If you look around you, everything you see is the product of knowledge. Someone thought of it and made it. Increasingly, knowledge is a more powerful capital than money itself. With knowledge you can create amazing ideas and products that people will gladly give you their money for a piece of.
One of the big differences between the poor countries and the rich countries is the level of knowledge the rich countries acquire and make use of compared to the poor countries. The amazing part is that, oftentimes, the rich country has more data (and fact-based knowledge) on the poor countries than the poor countries have on themselves. And the difference in the standard of living between a developing country and a developed country is mostly attributed to an economic factor called Total Factor Productivity (TFP). It is the knowledge edge that enabled a country like Japan, that has very little natural resources, to be over 6 times richer than Nigeria.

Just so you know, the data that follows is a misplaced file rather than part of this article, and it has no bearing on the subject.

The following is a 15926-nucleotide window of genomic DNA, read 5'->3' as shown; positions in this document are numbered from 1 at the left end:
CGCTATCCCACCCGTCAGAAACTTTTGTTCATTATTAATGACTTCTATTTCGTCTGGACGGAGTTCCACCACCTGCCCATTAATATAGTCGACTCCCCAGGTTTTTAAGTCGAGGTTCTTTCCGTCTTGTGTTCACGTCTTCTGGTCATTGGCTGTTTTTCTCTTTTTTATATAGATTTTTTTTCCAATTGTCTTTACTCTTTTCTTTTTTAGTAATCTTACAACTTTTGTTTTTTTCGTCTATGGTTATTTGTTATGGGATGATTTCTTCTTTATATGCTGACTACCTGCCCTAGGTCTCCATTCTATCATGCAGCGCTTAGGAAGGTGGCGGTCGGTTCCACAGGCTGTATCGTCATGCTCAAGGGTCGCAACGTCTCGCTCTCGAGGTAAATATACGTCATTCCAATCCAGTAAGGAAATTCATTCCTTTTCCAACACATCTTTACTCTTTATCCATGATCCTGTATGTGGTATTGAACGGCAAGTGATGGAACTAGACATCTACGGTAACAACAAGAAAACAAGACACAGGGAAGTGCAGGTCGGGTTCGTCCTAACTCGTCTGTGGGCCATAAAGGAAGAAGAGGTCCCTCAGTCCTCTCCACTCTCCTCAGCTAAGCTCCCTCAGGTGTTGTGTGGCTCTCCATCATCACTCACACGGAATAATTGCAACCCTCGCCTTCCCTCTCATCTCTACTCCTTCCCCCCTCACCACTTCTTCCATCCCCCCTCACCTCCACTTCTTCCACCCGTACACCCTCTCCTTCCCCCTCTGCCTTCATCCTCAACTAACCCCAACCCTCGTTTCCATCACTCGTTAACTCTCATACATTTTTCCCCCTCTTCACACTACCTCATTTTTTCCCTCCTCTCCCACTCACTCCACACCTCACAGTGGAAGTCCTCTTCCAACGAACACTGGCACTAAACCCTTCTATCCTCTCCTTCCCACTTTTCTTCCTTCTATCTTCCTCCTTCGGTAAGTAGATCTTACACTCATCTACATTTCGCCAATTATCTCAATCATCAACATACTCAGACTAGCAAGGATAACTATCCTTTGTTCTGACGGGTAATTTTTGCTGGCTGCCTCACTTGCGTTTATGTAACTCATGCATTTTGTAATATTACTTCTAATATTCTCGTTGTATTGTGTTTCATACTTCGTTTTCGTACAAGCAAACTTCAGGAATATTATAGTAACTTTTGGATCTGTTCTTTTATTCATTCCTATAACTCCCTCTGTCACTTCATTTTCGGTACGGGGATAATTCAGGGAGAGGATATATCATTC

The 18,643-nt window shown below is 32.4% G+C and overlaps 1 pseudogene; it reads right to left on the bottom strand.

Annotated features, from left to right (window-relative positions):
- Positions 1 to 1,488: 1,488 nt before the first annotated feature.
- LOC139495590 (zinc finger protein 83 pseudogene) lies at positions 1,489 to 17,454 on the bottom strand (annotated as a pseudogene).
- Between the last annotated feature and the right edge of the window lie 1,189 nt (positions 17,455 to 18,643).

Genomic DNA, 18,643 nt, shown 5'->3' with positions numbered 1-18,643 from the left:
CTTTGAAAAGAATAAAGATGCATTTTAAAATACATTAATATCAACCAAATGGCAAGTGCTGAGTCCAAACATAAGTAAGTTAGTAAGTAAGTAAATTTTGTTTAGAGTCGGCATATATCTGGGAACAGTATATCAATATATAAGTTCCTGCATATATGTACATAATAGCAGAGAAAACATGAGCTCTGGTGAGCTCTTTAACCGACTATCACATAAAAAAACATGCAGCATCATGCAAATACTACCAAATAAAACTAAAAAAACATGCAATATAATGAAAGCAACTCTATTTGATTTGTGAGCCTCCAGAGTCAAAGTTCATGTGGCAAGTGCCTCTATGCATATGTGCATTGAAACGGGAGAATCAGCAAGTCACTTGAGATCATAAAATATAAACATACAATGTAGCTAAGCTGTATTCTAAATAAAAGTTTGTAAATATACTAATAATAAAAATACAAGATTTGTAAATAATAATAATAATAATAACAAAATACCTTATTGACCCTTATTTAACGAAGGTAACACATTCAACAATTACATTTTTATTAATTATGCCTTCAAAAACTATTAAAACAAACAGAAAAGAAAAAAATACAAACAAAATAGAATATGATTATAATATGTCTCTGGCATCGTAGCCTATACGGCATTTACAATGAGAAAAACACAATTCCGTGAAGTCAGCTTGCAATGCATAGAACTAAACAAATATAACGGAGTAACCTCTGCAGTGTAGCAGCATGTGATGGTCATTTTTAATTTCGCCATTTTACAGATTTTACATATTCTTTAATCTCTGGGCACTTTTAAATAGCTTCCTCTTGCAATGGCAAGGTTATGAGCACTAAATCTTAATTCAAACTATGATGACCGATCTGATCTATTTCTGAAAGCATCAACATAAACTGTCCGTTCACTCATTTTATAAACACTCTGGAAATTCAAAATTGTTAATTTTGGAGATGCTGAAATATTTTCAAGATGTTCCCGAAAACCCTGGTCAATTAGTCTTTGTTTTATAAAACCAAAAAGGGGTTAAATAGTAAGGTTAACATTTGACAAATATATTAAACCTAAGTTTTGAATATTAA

More importantly, the world is changing in ways that make knowledge more important that wealth/money. In business, knowledge is now the new capital. Money has become a raw material, a tool you can always buy in the financial market. There are now lots of investment houses and venture capitalists who will throw money your way if you can come up with a great business. If you have a huge wealth of practically proven knowledge. In fact, the fastest way to lose your wealth nowadays is to not add to your knowledge. You will fall for an unsound financial advice. You will also find it very hard to grow your wealth.
If you take the world's richest men, the one thing they all have in common is a knowledge so sound that they borrow money to implement the ideas it produces. They take huge risks and bet millions of dollars on their knowledge based ideas. They are the best example of how knowledge is capital.